they could switch in an instant - Jetblue in particular said that
they are not, at present, looking at changing their policies on
credit cards although they are focusing on reducing costs.
That highly qualified statement leaves
the door wide open for Jetblue to introduce credit card fees or to
refuse to accept credit cards any time they choose.
Thirteen members of Congress have jointly
signed a letter to United's CEO Glenn Tilton, asking him to delay
implementation of this new policy. They cite interference with the Fair
Credit Billing Act and asked Tilton to respond by yesterday.
The Congress members want a postponement of
the policy for the next 60 days to allow Congress time for their
committees to evaluate the likely effects of the policy and if
necessary, to take action to mitigate the effects on agencies and
consumers. The letter said any delay would not impose a hardship
on United because only a small number of agents were affected. The
senders of the letter want United to explain and justify their claim
that this new policy would not hurt consumers and travel agents.
Let's hope (or perhaps not hope) that United
does a better job of justifying this action than its pathetic attempt
here, where spokesman Robin Janikowski says 'costs of
distributing our services are significant and we will continue to reduce
these costs while we run an efficient airline for our customers'.
So what exactly are the 'significant'
distribution costs United incurs. Commissions? Nil.
Shipping/fulfilment/ticket printing? Nil. Phone calls?
Nil (they charge if you book through the phone). Credit card fees?
This is a business model most companies
would die for - no transportation/freight costs to get their product to
market and to the purchaser, and no commissions or margins to the
resellers who sell their product for them. It is ridiculous to
suggest a 2% credit card fee - a fee that most businesses accept
without blinking - is significant.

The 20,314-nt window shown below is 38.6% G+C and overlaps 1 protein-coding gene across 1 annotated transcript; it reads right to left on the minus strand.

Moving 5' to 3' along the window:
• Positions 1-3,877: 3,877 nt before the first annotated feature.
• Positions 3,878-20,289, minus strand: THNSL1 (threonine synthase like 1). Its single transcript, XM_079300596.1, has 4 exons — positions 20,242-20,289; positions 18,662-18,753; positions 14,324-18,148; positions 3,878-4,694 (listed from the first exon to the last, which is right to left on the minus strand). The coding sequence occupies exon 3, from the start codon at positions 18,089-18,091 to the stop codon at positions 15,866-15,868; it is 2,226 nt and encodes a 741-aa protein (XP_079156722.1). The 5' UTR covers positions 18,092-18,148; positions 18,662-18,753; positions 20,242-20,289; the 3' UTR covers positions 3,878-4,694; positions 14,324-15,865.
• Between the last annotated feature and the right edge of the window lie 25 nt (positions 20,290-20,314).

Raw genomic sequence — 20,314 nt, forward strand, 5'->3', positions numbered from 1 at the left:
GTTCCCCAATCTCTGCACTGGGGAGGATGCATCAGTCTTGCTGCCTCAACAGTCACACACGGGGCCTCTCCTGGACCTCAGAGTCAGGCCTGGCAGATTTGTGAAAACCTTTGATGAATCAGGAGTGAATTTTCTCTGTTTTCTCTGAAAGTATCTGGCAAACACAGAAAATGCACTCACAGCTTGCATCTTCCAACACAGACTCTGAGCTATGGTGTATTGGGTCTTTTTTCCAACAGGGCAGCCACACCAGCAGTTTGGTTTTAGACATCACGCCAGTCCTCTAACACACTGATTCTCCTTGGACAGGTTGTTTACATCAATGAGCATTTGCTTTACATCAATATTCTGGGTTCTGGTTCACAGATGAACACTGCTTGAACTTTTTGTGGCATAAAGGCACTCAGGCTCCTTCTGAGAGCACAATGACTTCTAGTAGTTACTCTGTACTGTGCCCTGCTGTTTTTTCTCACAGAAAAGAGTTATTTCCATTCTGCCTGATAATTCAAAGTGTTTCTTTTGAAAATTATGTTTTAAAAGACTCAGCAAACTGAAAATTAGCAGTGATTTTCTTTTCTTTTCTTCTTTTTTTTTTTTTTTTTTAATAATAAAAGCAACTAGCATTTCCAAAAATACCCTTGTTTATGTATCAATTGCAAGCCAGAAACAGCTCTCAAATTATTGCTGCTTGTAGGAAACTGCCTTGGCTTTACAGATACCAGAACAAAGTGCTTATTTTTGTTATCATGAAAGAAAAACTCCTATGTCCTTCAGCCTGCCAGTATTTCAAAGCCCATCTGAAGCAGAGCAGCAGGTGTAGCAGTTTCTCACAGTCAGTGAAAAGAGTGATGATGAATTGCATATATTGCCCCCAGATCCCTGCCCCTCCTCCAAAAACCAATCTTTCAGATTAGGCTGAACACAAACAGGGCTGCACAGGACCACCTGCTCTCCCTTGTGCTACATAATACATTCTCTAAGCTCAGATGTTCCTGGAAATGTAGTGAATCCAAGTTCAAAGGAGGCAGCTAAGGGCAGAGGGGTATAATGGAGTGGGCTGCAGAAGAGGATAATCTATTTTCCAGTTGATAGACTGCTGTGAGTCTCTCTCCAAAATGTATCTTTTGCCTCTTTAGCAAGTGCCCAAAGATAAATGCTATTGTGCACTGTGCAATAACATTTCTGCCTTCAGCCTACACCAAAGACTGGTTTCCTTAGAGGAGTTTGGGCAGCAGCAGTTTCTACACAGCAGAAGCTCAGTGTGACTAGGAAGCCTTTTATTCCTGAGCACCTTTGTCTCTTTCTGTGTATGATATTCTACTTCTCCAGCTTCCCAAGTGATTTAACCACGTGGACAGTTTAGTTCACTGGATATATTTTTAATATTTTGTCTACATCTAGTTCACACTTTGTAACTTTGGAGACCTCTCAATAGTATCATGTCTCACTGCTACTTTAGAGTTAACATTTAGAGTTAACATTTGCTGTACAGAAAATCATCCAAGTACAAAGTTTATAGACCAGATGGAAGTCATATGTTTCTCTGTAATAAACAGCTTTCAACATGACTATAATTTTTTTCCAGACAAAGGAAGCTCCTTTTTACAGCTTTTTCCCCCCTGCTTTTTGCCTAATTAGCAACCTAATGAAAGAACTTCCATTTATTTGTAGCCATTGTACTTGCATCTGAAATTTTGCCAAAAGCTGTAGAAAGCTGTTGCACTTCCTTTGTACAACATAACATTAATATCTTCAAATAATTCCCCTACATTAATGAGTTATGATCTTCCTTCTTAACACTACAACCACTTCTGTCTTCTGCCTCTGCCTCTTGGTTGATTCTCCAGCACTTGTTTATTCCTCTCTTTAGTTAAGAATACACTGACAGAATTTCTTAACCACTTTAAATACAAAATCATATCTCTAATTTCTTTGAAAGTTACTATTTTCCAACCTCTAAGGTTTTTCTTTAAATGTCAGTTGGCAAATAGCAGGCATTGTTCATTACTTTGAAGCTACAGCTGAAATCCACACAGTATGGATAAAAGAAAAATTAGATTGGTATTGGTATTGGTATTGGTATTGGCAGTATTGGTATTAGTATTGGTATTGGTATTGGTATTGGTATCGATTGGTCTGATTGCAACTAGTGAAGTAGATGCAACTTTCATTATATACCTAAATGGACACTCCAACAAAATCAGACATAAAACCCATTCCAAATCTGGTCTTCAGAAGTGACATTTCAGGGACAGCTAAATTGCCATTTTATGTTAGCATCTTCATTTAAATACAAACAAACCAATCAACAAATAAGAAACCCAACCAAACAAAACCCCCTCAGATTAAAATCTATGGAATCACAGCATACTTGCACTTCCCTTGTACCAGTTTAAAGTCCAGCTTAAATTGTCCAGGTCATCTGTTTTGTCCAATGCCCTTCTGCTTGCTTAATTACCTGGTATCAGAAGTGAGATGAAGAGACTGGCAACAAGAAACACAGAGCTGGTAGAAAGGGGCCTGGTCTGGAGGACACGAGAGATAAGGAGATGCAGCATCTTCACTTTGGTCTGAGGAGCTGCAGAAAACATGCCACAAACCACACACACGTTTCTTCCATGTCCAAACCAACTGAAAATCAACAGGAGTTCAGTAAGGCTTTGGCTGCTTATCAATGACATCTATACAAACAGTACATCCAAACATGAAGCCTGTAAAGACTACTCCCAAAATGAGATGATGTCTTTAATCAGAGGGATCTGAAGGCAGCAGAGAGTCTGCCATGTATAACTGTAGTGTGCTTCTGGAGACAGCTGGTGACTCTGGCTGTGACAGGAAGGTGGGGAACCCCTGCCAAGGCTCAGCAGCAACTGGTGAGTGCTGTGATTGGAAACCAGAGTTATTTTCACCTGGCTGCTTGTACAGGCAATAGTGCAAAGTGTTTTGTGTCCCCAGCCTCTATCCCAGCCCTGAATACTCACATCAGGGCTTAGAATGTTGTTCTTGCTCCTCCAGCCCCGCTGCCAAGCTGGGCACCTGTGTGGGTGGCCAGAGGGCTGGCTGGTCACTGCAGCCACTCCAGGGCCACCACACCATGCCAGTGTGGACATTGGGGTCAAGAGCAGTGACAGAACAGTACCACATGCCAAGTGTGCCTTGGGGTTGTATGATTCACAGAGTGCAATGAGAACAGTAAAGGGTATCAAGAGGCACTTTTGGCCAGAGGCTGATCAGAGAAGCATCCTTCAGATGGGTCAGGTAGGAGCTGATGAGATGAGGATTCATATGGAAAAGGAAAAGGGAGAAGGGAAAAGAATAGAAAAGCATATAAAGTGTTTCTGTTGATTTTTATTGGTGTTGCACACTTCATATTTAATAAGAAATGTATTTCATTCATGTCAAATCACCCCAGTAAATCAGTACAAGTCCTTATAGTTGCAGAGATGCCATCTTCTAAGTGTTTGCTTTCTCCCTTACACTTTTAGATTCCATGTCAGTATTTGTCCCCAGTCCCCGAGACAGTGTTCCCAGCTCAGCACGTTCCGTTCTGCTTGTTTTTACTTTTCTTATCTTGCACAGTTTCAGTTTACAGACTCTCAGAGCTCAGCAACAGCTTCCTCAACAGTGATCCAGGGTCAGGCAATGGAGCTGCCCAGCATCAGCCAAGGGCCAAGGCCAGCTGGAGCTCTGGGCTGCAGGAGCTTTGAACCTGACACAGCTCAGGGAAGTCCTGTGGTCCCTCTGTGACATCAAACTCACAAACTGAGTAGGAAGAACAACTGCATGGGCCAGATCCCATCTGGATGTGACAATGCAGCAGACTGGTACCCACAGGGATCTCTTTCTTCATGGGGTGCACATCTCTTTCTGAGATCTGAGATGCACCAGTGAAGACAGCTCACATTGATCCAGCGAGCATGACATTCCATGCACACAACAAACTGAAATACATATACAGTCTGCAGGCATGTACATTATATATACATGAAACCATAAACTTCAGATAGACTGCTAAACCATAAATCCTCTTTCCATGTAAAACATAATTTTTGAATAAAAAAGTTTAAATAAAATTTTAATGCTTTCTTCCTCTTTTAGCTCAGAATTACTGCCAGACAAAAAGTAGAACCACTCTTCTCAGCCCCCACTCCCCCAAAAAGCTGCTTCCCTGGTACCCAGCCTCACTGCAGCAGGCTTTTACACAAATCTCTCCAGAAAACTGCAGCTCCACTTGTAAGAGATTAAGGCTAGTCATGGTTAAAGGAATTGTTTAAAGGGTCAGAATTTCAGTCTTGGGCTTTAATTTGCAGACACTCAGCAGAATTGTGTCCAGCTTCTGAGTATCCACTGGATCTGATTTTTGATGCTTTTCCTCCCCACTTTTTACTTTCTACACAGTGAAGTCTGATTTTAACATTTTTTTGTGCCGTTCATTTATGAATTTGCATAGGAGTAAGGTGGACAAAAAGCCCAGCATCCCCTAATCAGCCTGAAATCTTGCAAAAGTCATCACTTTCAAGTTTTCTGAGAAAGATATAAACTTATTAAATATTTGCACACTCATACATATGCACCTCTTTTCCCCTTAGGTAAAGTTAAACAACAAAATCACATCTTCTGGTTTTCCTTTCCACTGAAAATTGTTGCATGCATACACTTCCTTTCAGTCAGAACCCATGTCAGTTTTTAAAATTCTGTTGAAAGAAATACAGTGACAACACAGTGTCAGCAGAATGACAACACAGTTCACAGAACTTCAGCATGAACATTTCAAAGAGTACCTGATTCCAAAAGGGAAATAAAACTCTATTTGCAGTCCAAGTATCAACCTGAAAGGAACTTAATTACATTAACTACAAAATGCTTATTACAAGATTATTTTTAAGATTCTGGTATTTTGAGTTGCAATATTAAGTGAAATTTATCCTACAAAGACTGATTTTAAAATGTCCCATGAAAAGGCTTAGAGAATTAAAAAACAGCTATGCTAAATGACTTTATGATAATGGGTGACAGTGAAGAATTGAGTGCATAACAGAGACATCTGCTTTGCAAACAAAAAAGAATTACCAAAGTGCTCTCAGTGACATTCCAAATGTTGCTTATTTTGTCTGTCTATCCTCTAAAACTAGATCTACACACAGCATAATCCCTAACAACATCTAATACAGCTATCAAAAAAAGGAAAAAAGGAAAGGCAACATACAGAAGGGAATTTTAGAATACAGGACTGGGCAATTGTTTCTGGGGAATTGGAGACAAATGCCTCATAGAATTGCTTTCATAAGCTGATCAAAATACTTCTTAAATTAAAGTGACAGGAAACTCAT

Many people missed the item in last week's
newsletter about the person who suffered a broken guitar after
checking it on a United flight, and the
he then recorded after United refused during nine months of negotiation
to compensate him for the broken guitar, and so wrote in to tell me
about it, even though I'd already mentioned it. :)
United, confronted with a video that has now
been viewed more than 3.1 million times, has finally responded, and
donated $3000 on behalf of the guitar's owner to support music education
through the Thelonious Monk Institute of Jazz. I'm sure guitar
owner Dave Carroll appreciates that gesture, but has United actually
reimbursed him for the cost of his guitar repairs yet?
Apparently Carroll has two more videos he plans to release on the topic,
so no doubt we'll get updates via YouTube.
Perhaps part of the reason United has been
so slow to reimburse Dave Carroll for his guitar damage, and are now
seeking to avoid absorbing credit card fees, is that they're in
desperate financial straits.
an article that speculates about United going yet again into
bankruptcy, perhaps in about 12 months time. The last time
Unitd borrowed money - $500 million in June, secured by a mortgage over
their spare parts inventory - they were forced to accept an interest